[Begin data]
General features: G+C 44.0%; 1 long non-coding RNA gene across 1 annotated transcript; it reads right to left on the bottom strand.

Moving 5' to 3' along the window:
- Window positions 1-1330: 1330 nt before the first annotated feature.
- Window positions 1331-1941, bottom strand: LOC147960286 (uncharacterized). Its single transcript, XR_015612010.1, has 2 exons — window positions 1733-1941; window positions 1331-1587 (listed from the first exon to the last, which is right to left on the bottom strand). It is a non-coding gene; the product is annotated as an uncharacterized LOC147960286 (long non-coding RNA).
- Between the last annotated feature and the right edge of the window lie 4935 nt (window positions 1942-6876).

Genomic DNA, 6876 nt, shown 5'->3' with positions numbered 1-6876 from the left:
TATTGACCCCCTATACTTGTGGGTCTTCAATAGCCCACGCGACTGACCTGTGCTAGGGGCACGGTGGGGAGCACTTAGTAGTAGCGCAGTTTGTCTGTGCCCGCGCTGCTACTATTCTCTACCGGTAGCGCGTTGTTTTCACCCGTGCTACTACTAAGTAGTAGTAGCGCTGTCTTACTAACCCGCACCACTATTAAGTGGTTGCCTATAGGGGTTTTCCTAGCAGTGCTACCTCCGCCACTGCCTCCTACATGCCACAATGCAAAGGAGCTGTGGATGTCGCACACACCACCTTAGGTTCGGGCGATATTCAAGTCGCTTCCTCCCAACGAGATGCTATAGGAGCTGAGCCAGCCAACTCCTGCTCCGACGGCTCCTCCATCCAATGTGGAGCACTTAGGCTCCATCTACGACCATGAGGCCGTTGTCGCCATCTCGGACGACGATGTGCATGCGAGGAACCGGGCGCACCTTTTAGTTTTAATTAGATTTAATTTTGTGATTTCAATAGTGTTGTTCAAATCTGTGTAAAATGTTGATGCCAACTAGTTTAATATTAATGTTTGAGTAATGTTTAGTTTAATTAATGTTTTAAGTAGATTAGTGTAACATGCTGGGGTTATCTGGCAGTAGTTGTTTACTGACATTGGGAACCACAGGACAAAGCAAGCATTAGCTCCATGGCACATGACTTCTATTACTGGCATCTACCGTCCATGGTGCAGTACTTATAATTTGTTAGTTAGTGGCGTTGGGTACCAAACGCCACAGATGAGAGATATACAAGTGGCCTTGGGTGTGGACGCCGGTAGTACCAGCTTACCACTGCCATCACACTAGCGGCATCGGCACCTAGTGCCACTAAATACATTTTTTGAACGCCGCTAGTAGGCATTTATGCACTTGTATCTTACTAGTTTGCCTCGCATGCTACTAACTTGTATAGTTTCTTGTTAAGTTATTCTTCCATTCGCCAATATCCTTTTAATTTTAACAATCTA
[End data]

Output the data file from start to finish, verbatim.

General features: G+C 44.0%; 1 long non-coding RNA gene across 1 annotated transcript; it reads right to left on the bottom strand.

Moving 5' to 3' along the window:
- Window positions 1-1330: 1330 nt before the first annotated feature.
- Window positions 1331-1941, bottom strand: LOC147960286 (uncharacterized). Its single transcript, XR_015612010.1, has 2 exons — window positions 1733-1941; window positions 1331-1587 (listed from the first exon to the last, which is right to left on the bottom strand). It is a non-coding gene; the product is annotated as an uncharacterized LOC147960286 (long non-coding RNA).
- Between the last annotated feature and the right edge of the window lie 4935 nt (window positions 1942-6876).

Genomic DNA, 6876 nt, shown 5'->3' with positions numbered 1-6876 from the left:
TATTGACCCCCTATACTTGTGGGTCTTCAATAGCCCACGCGACTGACCTGTGCTAGGGGCACGGTGGGGAGCACTTAGTAGTAGCGCAGTTTGTCTGTGCCCGCGCTGCTACTATTCTCTACCGGTAGCGCGTTGTTTTCACCCGTGCTACTACTAAGTAGTAGTAGCGCTGTCTTACTAACCCGCACCACTATTAAGTGGTTGCCTATAGGGGTTTTCCTAGCAGTGCTACCTCCGCCACTGCCTCCTACATGCCACAATGCAAAGGAGCTGTGGATGTCGCACACACCACCTTAGGTTCGGGCGATATTCAAGTCGCTTCCTCCCAACGAGATGCTATAGGAGCTGAGCCAGCCAACTCCTGCTCCGACGGCTCCTCCATCCAATGTGGAGCACTTAGGCTCCATCTACGACCATGAGGCCGTTGTCGCCATCTCGGACGACGATGTGCATGCGAGGAACCGGGCGCACCTTTTAGTTTTAATTAGATTTAATTTTGTGATTTCAATAGTGTTGTTCAAATCTGTGTAAAATGTTGATGCCAACTAGTTTAATATTAATGTTTGAGTAATGTTTAGTTTAATTAATGTTTTAAGTAGATTAGTGTAACATGCTGGGGTTATCTGGCAGTAGTTGTTTACTGACATTGGGAACCACAGGACAAAGCAAGCATTAGCTCCATGGCACATGACTTCTATTACTGGCATCTACCGTCCATGGTGCAGTACTTATAATTTGTTAGTTAGTGGCGTTGGGTACCAAACGCCACAGATGAGAGATATACAAGTGGCCTTGGGTGTGGACGCCGGTAGTACCAGCTTACCACTGCCATCACACTAGCGGCATCGGCACCTAGTGCCACTAAATACATTTTTTGAACGCCGCTAGTAGGCATTTATGCACTTGTATCTTACTAGTTTGCCTCGCATGCTACTAACTTGTATAGTTTCTTGTTAAGTTATTCTTCCATTCGCCAATATCCTTTTAATTTTAACAATCTA